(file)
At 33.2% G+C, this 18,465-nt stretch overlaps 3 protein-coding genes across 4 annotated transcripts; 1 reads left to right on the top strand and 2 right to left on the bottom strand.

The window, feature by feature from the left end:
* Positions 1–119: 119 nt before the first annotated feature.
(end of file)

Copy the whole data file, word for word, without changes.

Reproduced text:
At 33.2% G+C, this 18,465-nt stretch overlaps 3 protein-coding genes across 4 annotated transcripts; 1 reads left to right on the top strand and 2 right to left on the bottom strand.

The window, feature by feature from the left end:
* Positions 1–119: 119 nt before the first annotated feature.